Tuesday, September 26, 2023
HomeIssues2019 - Spring EditionCaring for Yourself While Caring For Others

Caring for Yourself While Caring For Others


Many people have somewhat stumbled into what is often referred to as “the sandwich generation”: the age of caring for young children and elderly parents at the same time. As well, traits that may have influenced the taking on of caregiving responsibilities for family members may have also led to a career in a helping profession (or a helping role, regardless of the field of employment). While caregiving can be admirable, the risk of caregiver burnout is real. So, here are some strategies for taking care of yourself, so that you can in turn sustainably care for others:

Prioritize Play
Leisure time is important to maintaining good overall health, so make time for things that you enjoy. Recognizing that what is enjoyable will be largely subjective, try to participate in a combination of physical, artistic/ creative, intellectual, religious/ spiritual, social, and solitary activities. Think of these as comprehensively caring for your mind, body, and spirit.

Don’t Deny Difficulties
Taking care of others is often hard and tiring, and it can bring up many challenges and struggles; trying to act as though it’s all ‘a walk in the park’ only fuels feelings of failure and inauthenticity. Instead, acknowledge the difficulties that arise, and seek help in coping. Friends, family, religious community members, support groups, and mental healthcare professionals are potential resources in this regard.

Soothe Your Senses
Since caregiving can be difficult and draining, fostering an attitude of self-compassion and self-kindness is critical. Brainstorm a number of things you find comforting, then pick one to do when you need to give yourself a figurative hug. Here are some ideas: look at some of your favourite photos, visit an art gallery, change into your comfiest robe and slippers, diffuse an essential oil with a pleasing aroma, take a walk and admire the sights, sounds, and smells of nature, listen to relaxing or uplifting music, watch a light-hearted tv show or movie, have a favourite snack or meal, get a massage, take a warm bath, or play with your pet.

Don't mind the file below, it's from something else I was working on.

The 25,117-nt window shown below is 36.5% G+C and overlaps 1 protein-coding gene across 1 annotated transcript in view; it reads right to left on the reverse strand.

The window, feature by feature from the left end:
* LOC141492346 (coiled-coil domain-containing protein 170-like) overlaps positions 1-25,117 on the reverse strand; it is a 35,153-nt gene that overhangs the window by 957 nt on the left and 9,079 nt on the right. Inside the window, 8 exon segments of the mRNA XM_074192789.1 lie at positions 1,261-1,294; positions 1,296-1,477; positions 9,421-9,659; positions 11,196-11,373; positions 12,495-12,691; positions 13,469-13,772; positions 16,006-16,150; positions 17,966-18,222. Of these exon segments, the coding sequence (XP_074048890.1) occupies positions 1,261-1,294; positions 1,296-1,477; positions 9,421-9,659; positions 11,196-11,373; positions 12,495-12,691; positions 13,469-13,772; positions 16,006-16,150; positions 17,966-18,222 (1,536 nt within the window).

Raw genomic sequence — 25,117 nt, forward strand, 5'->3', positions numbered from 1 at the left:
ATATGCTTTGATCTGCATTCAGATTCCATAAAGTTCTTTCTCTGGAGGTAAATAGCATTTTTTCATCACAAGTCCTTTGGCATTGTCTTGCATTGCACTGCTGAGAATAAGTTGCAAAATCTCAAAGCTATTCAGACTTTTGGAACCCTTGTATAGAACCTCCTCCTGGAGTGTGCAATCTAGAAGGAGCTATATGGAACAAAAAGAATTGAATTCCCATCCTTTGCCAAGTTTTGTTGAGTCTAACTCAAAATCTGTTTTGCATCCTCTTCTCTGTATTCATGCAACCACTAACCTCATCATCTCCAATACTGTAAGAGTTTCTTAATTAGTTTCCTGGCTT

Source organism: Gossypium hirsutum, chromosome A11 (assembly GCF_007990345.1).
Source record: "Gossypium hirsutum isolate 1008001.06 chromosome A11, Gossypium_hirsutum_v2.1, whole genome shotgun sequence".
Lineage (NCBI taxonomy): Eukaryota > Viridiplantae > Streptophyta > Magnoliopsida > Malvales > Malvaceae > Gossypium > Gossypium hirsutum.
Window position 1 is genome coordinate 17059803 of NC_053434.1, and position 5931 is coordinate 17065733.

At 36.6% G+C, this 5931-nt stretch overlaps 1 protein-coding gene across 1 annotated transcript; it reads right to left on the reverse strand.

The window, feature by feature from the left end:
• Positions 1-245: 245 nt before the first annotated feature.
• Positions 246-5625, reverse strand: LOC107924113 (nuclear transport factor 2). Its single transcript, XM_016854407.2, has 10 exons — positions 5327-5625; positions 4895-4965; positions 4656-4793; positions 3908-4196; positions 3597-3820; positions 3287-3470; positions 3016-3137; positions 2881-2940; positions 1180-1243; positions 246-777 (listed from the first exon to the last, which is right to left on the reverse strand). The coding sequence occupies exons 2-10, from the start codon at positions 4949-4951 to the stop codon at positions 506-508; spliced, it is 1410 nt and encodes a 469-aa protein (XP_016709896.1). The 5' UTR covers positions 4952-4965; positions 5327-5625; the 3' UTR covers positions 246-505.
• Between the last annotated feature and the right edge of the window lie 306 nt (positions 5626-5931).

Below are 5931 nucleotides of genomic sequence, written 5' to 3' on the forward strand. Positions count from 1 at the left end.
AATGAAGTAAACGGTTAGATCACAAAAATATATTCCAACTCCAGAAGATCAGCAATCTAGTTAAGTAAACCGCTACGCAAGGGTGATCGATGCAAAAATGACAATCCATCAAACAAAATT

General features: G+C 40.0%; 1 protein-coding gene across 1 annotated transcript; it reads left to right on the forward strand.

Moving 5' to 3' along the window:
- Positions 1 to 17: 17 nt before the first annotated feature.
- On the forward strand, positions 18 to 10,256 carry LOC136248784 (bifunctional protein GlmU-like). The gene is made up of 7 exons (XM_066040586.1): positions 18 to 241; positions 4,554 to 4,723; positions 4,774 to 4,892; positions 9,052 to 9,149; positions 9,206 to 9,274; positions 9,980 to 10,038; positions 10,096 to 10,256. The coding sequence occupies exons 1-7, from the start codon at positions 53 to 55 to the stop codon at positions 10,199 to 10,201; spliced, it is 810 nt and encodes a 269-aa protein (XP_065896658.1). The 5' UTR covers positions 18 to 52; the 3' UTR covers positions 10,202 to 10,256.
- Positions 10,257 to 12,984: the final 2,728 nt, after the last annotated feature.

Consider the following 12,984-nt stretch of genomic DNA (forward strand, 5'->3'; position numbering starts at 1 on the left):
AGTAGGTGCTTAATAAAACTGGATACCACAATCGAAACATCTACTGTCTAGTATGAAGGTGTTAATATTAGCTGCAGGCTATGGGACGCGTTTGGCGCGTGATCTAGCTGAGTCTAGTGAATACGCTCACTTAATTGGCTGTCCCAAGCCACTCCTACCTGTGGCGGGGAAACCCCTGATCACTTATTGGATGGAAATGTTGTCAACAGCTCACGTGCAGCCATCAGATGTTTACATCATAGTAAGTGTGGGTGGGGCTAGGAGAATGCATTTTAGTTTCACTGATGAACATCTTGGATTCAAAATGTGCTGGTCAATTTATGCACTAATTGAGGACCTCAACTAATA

Release the Reins
Taking on responsibility for things out of your control contributes to stress; think of this as similar to banging your head against a wall– you won’t move the wall but you will get a headache! Learn to release responsibility for things you can’t control (i.e. the progression of a loved one’s illness, or the way other children treat your child) and focus on the things you can realistically have an impact on (i.e. providing enjoyable company for a loved one during a stressful medical procedure, or helping build your child’s character and confidence so they can be both kind and assertive).

Remember the Reasons
Studies show that those who find deep meaning in what they do experience less conflict and stress from doing it. Therefore, remember the reasons why you take care of others, and bring them to mind often so they can help cultivate a sense of purpose in your life.

Caregiving may be your choice, part of your value system, and/or required of you by your situation, but in any case, caring for yourself better equips you to more sustainably care for others. So be encouraged, and take care!

Dr. Kerris del Rosario
Dr. Kerris del Rosariohttp://www.delrosariopsych.com
Dr. Kerris del Rosario is the founder and director of the del Rosario Group. Dr. Kerris is a clinical psychologist certified with the College of Psychologists of Ontario (CPO) in the areas of Clinical and Counselling Psychology (both assessment and treatment) for Adults, Couples, Adolescents and Children. Address: 450 Bronte Street South, Suite 202, L9T 8T2 Phone: +1(519)-498-9962 Email: admin@delRosarioPsych.com Web: http://www.delRosarioPsych.com

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